Removal for Cause: Definition & Law

Instructor: Kenneth Poortvliet
Jury members are screened and sometimes removed from the jury pool if an attorney feels they might be biased. In this lesson we will look at the jury selection process and see how removal for cause helps to create a fair and impartial jury.

Jury Bias

You're in a jury pool of about 50 people. The attorneys are asking questions to different potential jury members. The man next to you, Archie, was asked if he thought he could judge fairly, and he said 'probably not' because he had bad experiences with 'those people'.

The attorney moved on, and asked other members questions as well, including you. She asked you if you could be impartial, and you said yes. When they started picking jurors for the trial, you were removed, and Archie was chosen. You were shocked. Is that right? Why should someone who admits to being biased be on a jury?

Qualifications to be on the Jury

Before we talk about what removal for cause means, let's look into the process of jury selection.

The Clerk of Court for the judicial district where the court sits is responsible for selecting potential jury members. They use voter registration lists, driver's license data banks, and other sources. It differs from state to state.

From those sources, they prepare a list of people who might make up the jury pool. The jury pool is a group of 30 to 100 people that get a jury summons and form the group from which juries are eventually chosen. The minimum requirements to be in the jury pool is that they must:

  • be 18 years old
  • live in the court's jurisdiction
  • have the right to vote

There are also physical conditions that will keep a citizen from becoming a juror. Jury members must be:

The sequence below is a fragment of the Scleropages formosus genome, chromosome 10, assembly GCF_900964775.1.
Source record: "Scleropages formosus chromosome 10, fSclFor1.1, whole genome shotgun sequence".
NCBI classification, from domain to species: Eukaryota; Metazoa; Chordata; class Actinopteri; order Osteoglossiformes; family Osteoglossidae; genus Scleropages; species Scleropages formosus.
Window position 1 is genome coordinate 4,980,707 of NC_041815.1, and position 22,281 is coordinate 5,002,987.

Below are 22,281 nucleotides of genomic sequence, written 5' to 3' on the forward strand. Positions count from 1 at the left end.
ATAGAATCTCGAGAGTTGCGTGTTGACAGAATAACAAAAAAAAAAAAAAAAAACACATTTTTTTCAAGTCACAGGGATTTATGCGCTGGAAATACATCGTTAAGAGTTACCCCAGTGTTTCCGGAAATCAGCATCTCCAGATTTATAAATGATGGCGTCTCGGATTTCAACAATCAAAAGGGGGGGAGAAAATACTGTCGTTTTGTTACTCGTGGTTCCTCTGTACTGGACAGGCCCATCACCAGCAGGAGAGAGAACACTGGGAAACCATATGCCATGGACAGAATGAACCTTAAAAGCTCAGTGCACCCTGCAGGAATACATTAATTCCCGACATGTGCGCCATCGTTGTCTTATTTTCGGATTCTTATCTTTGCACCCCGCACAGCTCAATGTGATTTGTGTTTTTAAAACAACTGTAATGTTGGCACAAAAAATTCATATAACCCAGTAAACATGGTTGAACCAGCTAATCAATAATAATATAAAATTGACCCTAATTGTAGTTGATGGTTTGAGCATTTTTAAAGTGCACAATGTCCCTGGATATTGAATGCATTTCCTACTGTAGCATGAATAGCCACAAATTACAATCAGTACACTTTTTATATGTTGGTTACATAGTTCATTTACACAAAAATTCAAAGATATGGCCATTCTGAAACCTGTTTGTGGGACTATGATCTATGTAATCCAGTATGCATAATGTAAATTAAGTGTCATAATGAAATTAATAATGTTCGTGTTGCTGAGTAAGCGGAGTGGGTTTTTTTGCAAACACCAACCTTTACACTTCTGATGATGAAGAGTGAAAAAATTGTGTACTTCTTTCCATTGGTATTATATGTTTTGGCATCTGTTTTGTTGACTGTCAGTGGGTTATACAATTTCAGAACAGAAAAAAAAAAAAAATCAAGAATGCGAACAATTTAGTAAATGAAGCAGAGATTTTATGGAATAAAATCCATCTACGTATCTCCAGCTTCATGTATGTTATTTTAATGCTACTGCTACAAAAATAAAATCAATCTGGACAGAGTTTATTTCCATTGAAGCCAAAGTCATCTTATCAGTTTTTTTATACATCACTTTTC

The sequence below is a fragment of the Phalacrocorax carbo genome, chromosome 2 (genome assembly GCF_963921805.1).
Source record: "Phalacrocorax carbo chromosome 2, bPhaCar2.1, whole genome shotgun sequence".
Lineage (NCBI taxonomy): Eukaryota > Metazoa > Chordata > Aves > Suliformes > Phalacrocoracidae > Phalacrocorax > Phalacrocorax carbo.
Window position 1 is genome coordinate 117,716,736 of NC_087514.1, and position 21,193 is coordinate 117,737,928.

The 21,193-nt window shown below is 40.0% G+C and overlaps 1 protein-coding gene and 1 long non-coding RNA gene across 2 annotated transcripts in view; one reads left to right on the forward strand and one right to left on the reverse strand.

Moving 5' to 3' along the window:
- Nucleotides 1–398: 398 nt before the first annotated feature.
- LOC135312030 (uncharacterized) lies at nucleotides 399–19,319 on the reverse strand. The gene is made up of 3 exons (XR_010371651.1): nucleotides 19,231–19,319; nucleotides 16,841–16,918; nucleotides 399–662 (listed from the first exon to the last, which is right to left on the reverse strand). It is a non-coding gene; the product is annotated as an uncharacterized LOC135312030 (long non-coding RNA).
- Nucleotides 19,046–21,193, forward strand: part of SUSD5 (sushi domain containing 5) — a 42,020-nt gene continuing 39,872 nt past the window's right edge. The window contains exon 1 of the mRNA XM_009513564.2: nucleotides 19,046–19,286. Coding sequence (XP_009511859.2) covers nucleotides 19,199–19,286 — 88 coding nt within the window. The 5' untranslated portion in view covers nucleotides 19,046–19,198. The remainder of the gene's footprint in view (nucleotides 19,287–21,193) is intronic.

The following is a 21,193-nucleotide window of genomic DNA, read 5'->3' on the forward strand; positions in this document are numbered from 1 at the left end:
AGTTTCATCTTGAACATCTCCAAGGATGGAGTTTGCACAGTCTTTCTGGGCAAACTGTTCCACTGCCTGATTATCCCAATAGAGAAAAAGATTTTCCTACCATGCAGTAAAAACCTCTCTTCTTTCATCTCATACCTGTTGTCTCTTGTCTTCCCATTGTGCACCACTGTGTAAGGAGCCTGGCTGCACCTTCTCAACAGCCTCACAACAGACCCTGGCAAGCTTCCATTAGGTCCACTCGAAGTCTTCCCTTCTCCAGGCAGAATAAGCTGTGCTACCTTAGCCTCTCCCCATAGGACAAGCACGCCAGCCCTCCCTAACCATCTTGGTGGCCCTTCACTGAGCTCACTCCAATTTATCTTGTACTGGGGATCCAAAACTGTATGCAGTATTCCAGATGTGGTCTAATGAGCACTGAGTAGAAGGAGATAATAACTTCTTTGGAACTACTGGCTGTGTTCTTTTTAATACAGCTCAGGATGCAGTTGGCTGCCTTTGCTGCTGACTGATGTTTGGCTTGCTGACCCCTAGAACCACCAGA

• physically able to sit through the trial
  • able to hear and understand the trial proceedings
  • mentally competent to understand the proceedings and the instructions from the judge
  • able to impartially render a verdict based on the facts and the law

Voir Dire Phase

These qualifications are explored through the jury selection process at a phase called voir dire. Voir dire is Latin for 'to speak the truth' and is the questioning phase of jury selection. Attorneys for both parties ask questions about bias and conflicts of interest to potential jury members to see if they are qualified.

Conflicts arise when a juror member knows one of the attorney's, the plaintiff or defendant, or anyone with a significant connection to the case. However, once these are discovered, the potential juror is not immediately disqualified. That is done at the striker hearing phase of the process.

Striker Hearing Phase

When both juries have questioned all of the pool members, then the court holds a striker hearing, where both attorneys ask the judge to remove members from the pool.

Jurors cannot be removed for race, ethnicity or religion. This is to ensure fairness in the trial process.
Jury Illustration Painting

There are two removal methods used:

  • A peremptory strike is one where an attorney can remove a person without giving any reason (though it can't race, religion or ethnicity). These are limited usually to nine, and once they are used up, any removal request by that attorney will have to be 'for cause'.
  • For cause means that the attorney believes the person can't be impartial based on bias or conflict.

How Does the Whole Process Work?

Lets say a small county has some criminal trials scheduled a few months out. The clerk of court would create a jury pool from the voter and driver's license lists. At the start of a trial, some of the pool members will come into the courtroom. From here, the voir dire phase begins. The attorneys for both parties take turns asking questions to the members of the pool.

After the questions, the striker phase begins. At this point, the judge will remove anyone he or she felt was not qualified, and reasons why are put on the record, though not typically announced in open court.

Then each attorney will submit either peremptory or for cause removals. If the other attorney objects, then each attorney presents their reasons why they feel that juror is, or is not, qualified.

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